Motorists approaching Capitol Hill experienced short delays this morning because of closed roads and security checkpoints instituted last night as part of the area's heightened terrorist threat level.
Traffic was slowed as well near the World Bank and International Monetary Fund buildings in the Foggy Bottom section of Northwest, where some streets have been closed.
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In Foggy Bottom, traffic was backed up two to three blocks in a single lane at about 9:30 a.m. as drivers waited for their cars to be screened to enter the underground garage of the IMF building on 20th Street. Traffic also was jammed trying to turn from 20th Street toward the White House complex on F and G streets, apparently because of police checkpoints on 18th Street.
The security measures on the Hill surprised and angered top city officials, who said they would lead to gridlock and discourage tourism in the nation's capital.
This morning, D.C. Police Chief Charles H. Ramsey complained that the city was "not part of the decision-making process" leading to the security measures around the Capitol.
Answering reader questions in an online discussion with washingtonpost.com, Ramsey said: "We are deeply concerned that these checkpoints will have a tremendous impact on traffic in surrounding neighborhoods, especially when more people are back at work and school in the fall.
"In the future," he said, "there needs to be coordination with the District government prior to any federal agency closing streets or changing traffic patterns."
But U.S. Capitol Police Chief Terrance W. Gainer said the moves were necessary to protect the Capitol after the threat level for the city was raised on Sunday.
On the Hill and along the Mall, police began directing traffic into lanes marked by orange cones at 14 spots in Northeast Washington, particularly along First Street, Second Street and Constitution and Independence avenues. (The full list of ongoing checkpoints and road closings was posted on the U.S. Capitol Police Web site.) Capitol Police spokeswoman Sgt. Contricia Sellers-Ford said that all vehicles at the checkpoints are "subject to some type of security screening."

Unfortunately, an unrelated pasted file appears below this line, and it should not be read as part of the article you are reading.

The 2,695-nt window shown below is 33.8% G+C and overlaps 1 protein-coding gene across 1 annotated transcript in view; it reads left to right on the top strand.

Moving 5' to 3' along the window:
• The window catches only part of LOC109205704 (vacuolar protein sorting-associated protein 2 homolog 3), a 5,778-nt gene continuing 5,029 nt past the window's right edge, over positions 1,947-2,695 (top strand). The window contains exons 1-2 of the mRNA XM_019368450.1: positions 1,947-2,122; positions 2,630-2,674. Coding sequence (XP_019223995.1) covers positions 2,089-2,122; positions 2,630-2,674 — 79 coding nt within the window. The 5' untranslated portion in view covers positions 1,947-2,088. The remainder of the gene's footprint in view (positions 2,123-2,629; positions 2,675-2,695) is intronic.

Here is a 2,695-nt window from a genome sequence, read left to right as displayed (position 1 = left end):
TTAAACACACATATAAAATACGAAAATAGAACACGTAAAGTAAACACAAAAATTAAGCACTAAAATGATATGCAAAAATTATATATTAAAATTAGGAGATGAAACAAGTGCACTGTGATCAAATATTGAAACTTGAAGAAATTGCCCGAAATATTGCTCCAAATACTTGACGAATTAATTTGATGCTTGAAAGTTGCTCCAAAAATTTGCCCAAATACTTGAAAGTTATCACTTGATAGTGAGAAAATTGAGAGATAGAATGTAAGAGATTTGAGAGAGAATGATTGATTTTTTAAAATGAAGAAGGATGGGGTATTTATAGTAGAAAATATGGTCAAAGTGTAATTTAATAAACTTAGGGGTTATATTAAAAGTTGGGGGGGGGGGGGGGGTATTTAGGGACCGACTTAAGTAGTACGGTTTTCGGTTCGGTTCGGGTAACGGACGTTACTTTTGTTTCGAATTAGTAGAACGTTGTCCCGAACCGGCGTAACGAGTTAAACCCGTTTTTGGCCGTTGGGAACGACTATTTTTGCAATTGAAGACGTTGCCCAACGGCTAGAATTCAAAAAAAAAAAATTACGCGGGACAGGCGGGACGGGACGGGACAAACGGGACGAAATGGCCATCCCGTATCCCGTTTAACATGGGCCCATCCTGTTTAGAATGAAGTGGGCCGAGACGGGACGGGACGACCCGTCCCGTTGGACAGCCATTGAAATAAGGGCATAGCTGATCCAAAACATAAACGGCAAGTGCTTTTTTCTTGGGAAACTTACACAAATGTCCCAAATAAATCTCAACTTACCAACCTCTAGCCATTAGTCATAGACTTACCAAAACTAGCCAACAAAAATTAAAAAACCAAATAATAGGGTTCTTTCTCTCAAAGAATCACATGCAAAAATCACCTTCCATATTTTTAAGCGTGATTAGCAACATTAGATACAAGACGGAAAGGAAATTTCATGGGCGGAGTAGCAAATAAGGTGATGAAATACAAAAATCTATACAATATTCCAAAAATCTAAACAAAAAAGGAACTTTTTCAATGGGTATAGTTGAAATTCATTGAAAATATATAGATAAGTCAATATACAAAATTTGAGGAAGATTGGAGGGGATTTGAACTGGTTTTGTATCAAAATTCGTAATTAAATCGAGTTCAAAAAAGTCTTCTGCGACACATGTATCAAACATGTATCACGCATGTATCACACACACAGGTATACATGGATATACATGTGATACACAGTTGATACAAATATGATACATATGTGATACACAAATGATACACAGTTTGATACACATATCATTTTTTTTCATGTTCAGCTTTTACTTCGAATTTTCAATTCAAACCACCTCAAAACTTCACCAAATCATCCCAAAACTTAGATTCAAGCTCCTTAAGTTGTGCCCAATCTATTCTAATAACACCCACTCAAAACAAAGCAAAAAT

The extent of the screening, she said, will depend on the type of vehicle, what the vehicle appears to be carrying and how easy -- or difficult -- it is for officers to look inside.
Driver of cars with dark tinted windows, for example, will have to roll down their windows or open doors for inspection, she said.
Near the Hart Senate Office Building this morning, eight uniformed officers were slowing down cars for inspection but stopping only some. Some drivers chosen for inspection were asked to get out of their vehicles and open their car trunks.
At that and other locations, the process appeared to be taking an average of about five minutes.
Gainer said last night that First Street between Constitution Avenue and D Street NE -- which runs between two of the Senate office buildings -- would be shut down indefinitely, starting this morning.
D.C. officials blasted the Capitol Hill action, pointing out that the Capitol and Supreme Court were not mentioned in the announcement Sunday by Homeland Security Secretary Tom Ridge that raised the threat level in the District, New York and Newark. Ridge singled out the financial districts in those locations, including the IMF and World Bank.
But Gainer said the alert level had been raised for the entire city and that the report of the commission that investigated the Sept. 11, 2001, attacks on the United States had indicated that the Capitol was a target of al Qaeda.
"There has been ongoing concern about the Capitol," Gainer said. "The 9/11 Commission report indicated the great likelihood that the Capitol was a target. We see the intelligence that terrorists would like to strike the United States and the Capitol of the United States."